After assessing the situation, I learned that there were two riders off the front, again by about 30 seconds, and that no one was doing anything about it. Time was of the essense, though, and I wasn’t done yet. I went back to the front and this time, I started pulling. I launched 4 to 5 separate attacks, each one countered by another team or two, and while the attacks didn’t break up the pack, they did serve to bring us closer. We finally caught the kids in the last four miles, and once again, I launched several more attacks to try and either break it up, or get away myself. 

Nothing worked. 

With about 2k to go, we were cruising along at roughly 17mph, and I just knew there was going to be a wreck in the final kilometer. I had been the only one to really communicate with everyone in the pack, so I announced that if the group would let me through, I’d do everything I could in the last kilometer to stretch it out and avoid the obvious. They let me through, and for about 500m, everything looked like smooth sailing, but at about 600m, WAYYYYY too early, I got swarmed by some sprinters, and at 500m, some dingdong decided to freakin’ WIGGLE his bike as he sprinted, and it threw everyone else in to all directions EXCEPT forward, this at the exact moment on the course where the barrels started squeezing everyone in to a tighter space slightly. It was a recipe for disaster, and I heard a tire explode, then the ubiquitous sound of derailleurs and skewers scraping pavement, and the accompanying thuds of bodies hitting the tarmac, LOTS of colorful metaphors, and the proverbial yard sale of bikes, kit, and kids looking around to see what was happening instead of paying attention to the road or the race. I saw Chase bunny-hop a bike that was skittering like a chainsaw blade from left to right, but by the time we regrouped, the top 7 were already across the line, and we were sprinting for the teens and 20’s. We all 3 came in within 3 or 4 places of each other, and lost 11 seconds due to the gap. I later protested that, but to no avail. Six kids ended up going to the hospital. I don’t know how they fared. I moved ‘up’ from 29th to something like 23rd, but it was a hollow victory, since I KNOW I could have done better in that race.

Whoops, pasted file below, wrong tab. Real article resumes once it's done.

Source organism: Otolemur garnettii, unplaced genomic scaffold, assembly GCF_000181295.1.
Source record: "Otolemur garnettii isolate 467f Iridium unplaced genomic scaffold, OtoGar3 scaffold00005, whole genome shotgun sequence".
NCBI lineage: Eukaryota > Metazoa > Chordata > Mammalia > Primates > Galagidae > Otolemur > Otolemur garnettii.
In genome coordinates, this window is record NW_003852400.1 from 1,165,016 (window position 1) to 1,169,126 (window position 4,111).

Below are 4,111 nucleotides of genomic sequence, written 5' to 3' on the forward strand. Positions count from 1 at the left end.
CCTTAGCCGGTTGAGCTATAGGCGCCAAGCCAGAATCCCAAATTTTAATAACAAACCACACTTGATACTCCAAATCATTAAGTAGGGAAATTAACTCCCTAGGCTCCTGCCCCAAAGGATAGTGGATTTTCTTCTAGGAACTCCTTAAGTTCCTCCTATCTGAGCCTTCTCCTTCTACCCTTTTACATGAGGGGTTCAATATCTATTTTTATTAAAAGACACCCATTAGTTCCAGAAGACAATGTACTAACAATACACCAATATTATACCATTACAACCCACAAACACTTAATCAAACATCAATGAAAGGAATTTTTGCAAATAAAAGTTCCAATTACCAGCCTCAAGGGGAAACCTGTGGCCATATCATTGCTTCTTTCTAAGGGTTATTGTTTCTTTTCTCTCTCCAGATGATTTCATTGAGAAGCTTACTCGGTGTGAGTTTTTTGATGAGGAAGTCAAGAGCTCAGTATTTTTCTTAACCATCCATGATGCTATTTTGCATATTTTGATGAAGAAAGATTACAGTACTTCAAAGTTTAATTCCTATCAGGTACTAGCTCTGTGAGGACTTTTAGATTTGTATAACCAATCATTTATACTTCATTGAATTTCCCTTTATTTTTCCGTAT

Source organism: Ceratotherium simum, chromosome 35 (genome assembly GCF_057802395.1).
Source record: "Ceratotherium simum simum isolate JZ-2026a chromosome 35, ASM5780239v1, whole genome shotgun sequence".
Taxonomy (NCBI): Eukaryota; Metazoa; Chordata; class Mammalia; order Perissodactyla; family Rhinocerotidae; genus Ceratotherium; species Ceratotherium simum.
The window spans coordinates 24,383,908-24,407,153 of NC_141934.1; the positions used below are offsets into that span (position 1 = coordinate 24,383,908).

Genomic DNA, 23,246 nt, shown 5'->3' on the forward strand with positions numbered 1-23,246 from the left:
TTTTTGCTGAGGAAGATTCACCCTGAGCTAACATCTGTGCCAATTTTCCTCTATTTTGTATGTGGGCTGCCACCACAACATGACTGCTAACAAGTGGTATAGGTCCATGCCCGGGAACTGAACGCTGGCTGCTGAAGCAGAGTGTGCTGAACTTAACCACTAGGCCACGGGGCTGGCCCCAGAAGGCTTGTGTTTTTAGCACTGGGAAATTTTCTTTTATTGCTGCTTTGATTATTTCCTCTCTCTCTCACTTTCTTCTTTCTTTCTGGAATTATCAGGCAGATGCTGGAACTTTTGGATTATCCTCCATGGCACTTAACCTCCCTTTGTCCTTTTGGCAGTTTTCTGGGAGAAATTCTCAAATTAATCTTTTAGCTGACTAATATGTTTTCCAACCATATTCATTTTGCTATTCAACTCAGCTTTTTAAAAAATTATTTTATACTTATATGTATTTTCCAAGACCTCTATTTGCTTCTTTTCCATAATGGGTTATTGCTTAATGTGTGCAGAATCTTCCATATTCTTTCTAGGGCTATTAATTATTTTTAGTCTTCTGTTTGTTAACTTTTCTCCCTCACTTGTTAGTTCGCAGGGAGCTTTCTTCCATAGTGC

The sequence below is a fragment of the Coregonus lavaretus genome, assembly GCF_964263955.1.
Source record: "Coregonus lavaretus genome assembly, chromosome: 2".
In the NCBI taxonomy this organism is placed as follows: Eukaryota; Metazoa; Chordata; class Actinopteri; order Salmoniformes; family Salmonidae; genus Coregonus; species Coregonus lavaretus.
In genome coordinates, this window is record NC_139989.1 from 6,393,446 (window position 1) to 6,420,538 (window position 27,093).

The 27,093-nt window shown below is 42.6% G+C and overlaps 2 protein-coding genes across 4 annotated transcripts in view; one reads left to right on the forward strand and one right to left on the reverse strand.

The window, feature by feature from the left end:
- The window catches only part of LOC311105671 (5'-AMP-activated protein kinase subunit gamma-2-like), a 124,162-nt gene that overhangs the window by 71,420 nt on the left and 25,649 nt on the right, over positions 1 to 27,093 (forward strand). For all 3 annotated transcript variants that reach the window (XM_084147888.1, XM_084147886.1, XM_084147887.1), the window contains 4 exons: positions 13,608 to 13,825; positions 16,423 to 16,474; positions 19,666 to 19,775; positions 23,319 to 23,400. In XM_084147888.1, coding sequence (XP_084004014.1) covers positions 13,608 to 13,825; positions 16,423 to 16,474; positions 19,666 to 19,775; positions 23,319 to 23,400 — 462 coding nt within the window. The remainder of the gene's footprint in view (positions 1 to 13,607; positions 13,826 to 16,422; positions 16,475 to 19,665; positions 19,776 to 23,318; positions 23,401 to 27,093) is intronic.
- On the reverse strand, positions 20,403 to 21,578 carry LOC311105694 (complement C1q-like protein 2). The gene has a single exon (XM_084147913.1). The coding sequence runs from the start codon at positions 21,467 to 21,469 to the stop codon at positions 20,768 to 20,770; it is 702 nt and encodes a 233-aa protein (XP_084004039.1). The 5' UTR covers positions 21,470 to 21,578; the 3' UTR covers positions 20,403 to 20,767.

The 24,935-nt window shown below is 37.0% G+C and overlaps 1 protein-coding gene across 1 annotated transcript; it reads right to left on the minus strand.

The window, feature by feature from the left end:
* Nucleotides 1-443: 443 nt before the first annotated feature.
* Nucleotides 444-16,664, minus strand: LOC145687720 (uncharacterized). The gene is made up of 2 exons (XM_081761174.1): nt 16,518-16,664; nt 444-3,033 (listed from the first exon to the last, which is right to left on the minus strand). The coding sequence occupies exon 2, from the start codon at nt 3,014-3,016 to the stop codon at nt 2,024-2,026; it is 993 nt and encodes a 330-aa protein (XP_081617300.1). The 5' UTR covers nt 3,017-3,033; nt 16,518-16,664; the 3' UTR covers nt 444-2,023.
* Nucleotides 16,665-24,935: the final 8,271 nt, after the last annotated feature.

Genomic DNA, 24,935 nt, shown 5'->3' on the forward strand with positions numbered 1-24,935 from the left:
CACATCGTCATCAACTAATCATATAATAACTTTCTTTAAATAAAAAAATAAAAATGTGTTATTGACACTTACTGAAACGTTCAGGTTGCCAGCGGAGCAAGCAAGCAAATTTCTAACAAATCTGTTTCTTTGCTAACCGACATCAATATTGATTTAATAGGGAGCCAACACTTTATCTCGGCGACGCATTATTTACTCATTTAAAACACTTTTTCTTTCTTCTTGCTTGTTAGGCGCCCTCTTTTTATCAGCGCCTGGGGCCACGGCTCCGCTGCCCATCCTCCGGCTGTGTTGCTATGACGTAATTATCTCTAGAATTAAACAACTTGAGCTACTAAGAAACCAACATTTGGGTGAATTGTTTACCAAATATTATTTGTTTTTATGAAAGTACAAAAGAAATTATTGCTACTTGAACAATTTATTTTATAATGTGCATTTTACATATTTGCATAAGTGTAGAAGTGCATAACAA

Food for thought: I am loving the races this year, but I’m absolutely despising the Finishes. Why can’t the 3’s ride like teams? Why can’t the 3’s finish a race without a crash and the accompanying agony that goes with it? CRAP!

I’m going to post this now, and edit it later with Stage 3’s crit, because the battery on the tablet is running low, and I need to leave for lunch, since we’re delayed yet again. It’s times like this when I wish I had money, so I could charter a plane. ugh. 

 

More later.

Advertisements

2 Responses to “Joe Martin Stage Race review, 2009”


  1. 2009/05/14 at 4:13 pm

    Hy whareagle glad you finally let us in on TJMSR!!Thanks!!!

    str


Leave a Reply

Fill in your details below or click an icon to log in:

WordPress.com Logo

You are commenting using your WordPress.com account. Log Out / Change )

Twitter picture

You are commenting using your Twitter account. Log Out / Change )

Facebook photo

You are commenting using your Facebook account. Log Out / Change )

Google+ photo

You are commenting using your Google+ account. Log Out / Change )

Connecting to %s


Enter your email address to subscribe to this blog and receive notifications of new posts by email.

Join 1,352 other followers

Whareagle

Twitter Posts


%d bloggers like this: